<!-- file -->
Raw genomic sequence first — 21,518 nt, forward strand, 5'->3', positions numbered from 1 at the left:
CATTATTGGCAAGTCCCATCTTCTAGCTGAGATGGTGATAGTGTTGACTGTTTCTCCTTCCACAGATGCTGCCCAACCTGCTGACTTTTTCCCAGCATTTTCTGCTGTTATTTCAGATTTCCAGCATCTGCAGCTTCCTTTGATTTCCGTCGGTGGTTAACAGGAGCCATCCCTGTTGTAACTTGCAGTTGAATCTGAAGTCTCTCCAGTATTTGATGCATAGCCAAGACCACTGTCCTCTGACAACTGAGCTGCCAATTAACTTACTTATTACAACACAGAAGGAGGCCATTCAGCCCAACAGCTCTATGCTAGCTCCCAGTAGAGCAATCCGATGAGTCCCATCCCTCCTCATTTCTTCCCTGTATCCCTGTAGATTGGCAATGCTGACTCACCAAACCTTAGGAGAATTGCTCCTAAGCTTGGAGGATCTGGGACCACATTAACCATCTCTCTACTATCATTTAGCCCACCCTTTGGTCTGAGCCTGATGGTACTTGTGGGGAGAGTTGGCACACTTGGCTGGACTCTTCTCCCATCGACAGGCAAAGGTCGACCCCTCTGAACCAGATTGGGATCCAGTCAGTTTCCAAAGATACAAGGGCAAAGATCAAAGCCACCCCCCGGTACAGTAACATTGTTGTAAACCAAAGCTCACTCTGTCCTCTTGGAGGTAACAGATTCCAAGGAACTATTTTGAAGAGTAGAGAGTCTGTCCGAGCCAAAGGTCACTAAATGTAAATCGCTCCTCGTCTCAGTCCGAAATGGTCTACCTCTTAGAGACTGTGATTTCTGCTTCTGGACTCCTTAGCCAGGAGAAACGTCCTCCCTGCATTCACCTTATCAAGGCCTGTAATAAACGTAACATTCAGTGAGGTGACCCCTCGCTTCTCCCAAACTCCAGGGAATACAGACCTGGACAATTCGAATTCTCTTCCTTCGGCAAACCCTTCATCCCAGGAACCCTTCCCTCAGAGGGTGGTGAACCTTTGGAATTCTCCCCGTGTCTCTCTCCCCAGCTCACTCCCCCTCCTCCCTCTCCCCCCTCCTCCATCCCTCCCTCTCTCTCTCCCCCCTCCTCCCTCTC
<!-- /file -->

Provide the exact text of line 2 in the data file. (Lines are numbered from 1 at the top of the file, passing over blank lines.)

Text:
CATTATTGGCAAGTCCCATCTTCTAGCTGAGATGGTGATAGTGTTGACTGTTTCTCCTTCCACAGATGCTGCCCAACCTGCTGACTTTTTCCCAGCATTTTCTGCTGTTATTTCAGATTTCCAGCATCTGCAGCTTCCTTTGATTTCCGTCGGTGGTTAACAGGAGCCATCCCTGTTGTAACTTGCAGTTGAATCTGAAGTCTCTCCAGTATTTGATGCATAGCCAAGACCACTGTCCTCTGACAACTGAGCTGCCAATTAACTTACTTATTACAACACAGAAGGAGGCCATTCAGCCCAACAGCTCTATGCTAGCTCCCAGTAGAGCAATCCGATGAGTCCCATCCCTCCTCATTTCTTCCCTGTATCCCTGTAGATTGGCAATGCTGACTCACCAAACCTTAGGAGAATTGCTCCTAAGCTTGGAGGATCTGGGACCACATTAACCATCTCTCTACTATCATTTAGCCCACCCTTTGGTCTGAGCCTGATGGTACTTGTGGGGAGAGTTGGCACACTTGGCTGGACTCTTCTCCCATCGACAGGCAAAGGTCGACCCCTCTGAACCAGATTGGGATCCAGTCAGTTTCCAAAGATACAAGGGCAAAGATCAAAGCCACCCCCCGGTACAGTAACATTGTTGTAAACCAAAGCTCACTCTGTCCTCTTGGAGGTAACAGATTCCAAGGAACTATTTTGAAGAGTAGAGAGTCTGTCCGAGCCAAAGGTCACTAAATGTAAATCGCTCCTCGTCTCAGTCCGAAATGGTCTACCTCTTAGAGACTGTGATTTCTGCTTCTGGACTCCTTAGCCAGGAGAAACGTCCTCCCTGCATTCACCTTATCAAGGCCTGTAATAAACGTAACATTCAGTGAGGTGACCCCTCGCTTCTCCCAAACTCCAGGGAATACAGACCTGGACAATTCGAATTCTCTTCCTTCGGCAAACCCTTCATCCCAGGAACCCTTCCCTCAGAGGGTGGTGAACCTTTGGAATTCTCCCCGTGTCTCTCTCCCCAGCTCACTCCCCCTCCTCCCTCTCCCCCCTCCTCCATCCCTCCCTCTCTCTCTCCCCCCTCCTCCCTCTC